The question posed is especially relevant in today’s environment of sinking department store sales. Aspirational brands like Ralph Lauren and key handbag vendors are really struggling, and they are taking the approach of “less is more” when it comes to distribution. Here’s my recent comment from RetailWire:
Brands like Coach and Kors couldn’t grow fast enough, partly by overdistribution to department stores and partly by overexpansion of their own stores. Investors were happy while the category was hot, but the brands have been compromised at the same time that the demand for designer handbags is cooling off.
A strategy of deliberate scarcity makes sense in the short run (despite the volume hit), in order to rein in discounting and drive better sell-throughs. But the underlying issue remains: How to reignite consumers’ interest in near-luxury hanbags when they aren’t all that interested in visiting department stores at all.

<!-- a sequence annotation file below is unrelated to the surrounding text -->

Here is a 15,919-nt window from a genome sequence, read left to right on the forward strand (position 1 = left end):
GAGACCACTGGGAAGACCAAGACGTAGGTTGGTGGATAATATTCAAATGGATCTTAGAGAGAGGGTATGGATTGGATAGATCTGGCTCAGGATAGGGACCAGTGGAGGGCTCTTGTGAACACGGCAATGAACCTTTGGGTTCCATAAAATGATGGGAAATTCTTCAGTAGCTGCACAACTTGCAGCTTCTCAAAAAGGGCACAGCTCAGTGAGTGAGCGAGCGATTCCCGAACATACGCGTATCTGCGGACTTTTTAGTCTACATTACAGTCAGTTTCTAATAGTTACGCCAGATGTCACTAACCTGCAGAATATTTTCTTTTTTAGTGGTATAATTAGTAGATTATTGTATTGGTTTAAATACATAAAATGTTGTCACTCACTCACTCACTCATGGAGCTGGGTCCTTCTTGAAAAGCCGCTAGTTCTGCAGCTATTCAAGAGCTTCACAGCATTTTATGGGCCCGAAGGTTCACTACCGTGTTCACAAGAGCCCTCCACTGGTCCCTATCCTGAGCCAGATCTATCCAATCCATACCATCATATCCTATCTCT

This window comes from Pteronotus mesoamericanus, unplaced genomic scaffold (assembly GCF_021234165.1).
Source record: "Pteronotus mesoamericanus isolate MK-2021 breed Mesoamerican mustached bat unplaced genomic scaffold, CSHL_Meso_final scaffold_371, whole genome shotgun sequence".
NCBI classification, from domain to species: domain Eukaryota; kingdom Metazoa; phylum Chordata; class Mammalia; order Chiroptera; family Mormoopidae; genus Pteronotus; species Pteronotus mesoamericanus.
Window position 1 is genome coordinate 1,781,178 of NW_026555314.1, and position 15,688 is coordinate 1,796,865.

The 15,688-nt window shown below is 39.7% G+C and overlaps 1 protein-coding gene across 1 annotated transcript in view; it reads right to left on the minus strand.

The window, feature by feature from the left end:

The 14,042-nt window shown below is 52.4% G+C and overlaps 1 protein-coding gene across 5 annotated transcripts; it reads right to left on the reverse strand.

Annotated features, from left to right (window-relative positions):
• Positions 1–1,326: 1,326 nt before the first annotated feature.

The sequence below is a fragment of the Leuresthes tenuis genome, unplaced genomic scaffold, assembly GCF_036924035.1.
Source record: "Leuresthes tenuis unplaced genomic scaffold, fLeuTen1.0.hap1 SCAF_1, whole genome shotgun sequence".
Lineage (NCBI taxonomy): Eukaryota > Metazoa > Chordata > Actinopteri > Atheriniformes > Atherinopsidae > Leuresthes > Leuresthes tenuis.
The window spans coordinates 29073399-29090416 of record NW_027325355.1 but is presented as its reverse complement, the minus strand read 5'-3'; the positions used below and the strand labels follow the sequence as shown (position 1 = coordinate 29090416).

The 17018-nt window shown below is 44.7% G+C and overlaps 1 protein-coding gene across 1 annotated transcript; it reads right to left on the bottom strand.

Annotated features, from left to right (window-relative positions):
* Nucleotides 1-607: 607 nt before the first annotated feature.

Finally, I’m not sure that near-luxury brands like Coach and Michael Kors are ready and able to abandon the traditional department store as a key volume driver. Some of their recent problems fall on their own shoulders — the overexpansion of their own stores (hundreds in the case of Kors), the willingness to distribute their goods to off-pricers and their own outlet stores, and the failure to cherry-pick the best anchor locations. It’s not an exact parallel, but Apple has always been selective about being in “the right mall,” not every mall — and it’s a lesson that aspirational brands should learn as they continue to do business with department stores.